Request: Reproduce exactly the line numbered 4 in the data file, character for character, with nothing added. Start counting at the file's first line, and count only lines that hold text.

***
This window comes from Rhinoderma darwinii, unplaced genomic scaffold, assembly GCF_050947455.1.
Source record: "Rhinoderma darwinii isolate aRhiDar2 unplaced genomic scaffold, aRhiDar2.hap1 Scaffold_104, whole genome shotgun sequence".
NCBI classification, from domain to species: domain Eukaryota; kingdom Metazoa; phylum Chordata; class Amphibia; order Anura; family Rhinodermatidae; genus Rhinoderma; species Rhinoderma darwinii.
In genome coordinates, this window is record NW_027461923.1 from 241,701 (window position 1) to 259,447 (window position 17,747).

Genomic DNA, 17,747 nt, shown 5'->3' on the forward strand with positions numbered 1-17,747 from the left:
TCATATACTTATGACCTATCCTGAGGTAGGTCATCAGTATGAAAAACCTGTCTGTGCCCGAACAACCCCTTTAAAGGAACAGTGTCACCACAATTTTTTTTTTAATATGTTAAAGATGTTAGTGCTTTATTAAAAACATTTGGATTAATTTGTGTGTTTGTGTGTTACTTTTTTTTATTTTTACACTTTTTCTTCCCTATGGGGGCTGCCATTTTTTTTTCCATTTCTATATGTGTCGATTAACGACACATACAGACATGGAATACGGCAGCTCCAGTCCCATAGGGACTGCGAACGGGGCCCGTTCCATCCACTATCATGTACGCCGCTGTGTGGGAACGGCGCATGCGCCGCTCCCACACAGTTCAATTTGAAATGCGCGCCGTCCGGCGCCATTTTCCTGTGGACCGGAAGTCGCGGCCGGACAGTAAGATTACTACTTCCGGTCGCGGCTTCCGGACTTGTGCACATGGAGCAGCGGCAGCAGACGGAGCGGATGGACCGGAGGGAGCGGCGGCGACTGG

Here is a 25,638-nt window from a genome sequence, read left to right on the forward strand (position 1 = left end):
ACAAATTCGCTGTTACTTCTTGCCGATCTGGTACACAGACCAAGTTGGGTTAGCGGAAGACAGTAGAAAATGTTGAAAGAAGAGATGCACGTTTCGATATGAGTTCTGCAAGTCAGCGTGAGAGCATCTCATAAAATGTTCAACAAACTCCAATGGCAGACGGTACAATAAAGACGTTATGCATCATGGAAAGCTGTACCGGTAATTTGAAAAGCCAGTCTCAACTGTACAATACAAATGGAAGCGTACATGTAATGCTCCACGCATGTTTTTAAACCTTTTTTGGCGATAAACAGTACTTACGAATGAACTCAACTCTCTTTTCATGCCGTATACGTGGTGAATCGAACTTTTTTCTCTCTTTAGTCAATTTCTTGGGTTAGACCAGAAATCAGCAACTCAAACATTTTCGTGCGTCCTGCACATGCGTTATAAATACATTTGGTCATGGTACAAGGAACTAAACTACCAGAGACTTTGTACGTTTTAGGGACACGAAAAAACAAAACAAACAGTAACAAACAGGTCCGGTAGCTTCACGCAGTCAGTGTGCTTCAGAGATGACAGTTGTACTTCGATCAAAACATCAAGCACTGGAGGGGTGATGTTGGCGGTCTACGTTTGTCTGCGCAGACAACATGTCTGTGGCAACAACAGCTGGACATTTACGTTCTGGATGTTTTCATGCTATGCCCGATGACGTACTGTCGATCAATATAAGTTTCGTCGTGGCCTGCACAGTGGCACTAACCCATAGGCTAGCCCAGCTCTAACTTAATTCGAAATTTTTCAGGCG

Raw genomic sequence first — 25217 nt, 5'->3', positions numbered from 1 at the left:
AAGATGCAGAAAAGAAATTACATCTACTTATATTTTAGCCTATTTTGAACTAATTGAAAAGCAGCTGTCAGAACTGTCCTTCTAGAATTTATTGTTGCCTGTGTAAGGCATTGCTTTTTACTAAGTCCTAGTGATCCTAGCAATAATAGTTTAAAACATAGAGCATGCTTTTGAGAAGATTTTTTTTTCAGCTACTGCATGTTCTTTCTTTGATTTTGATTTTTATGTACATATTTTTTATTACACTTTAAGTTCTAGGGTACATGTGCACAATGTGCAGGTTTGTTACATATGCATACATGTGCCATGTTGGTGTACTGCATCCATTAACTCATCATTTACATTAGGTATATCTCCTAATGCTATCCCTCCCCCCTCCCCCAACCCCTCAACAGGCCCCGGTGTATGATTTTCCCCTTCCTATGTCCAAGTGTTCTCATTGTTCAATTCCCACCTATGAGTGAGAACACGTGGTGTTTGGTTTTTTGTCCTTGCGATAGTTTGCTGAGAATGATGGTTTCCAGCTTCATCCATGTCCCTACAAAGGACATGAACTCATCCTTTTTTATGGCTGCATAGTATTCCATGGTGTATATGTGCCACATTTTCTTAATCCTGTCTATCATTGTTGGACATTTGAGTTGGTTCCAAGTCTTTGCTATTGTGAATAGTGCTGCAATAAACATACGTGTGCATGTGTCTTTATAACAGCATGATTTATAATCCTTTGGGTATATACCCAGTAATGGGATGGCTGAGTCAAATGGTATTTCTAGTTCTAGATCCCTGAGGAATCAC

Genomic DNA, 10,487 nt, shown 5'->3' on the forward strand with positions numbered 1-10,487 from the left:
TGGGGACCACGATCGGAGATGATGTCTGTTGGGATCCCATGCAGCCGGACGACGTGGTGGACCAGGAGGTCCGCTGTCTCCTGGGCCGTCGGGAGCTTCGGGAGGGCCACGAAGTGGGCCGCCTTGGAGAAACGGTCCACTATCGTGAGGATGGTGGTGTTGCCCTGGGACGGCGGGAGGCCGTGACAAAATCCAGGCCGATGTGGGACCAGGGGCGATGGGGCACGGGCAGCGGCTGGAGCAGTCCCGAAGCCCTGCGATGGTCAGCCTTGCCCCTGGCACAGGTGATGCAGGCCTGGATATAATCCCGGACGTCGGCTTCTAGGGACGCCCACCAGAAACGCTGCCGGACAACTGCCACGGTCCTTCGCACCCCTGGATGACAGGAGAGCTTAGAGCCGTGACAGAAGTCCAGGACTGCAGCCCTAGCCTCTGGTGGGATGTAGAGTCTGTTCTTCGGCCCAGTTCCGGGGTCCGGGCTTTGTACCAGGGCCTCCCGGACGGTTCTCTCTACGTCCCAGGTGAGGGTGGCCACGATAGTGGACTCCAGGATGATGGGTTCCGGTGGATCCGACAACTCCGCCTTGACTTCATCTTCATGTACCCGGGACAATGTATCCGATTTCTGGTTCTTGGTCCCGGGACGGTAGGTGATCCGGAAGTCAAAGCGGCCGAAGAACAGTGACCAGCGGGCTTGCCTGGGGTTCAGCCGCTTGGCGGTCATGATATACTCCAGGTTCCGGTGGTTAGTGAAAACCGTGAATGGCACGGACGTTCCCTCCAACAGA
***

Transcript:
In genome coordinates, this window is record NW_027461923.1 from 241,701 (window position 1) to 259,447 (window position 17,747).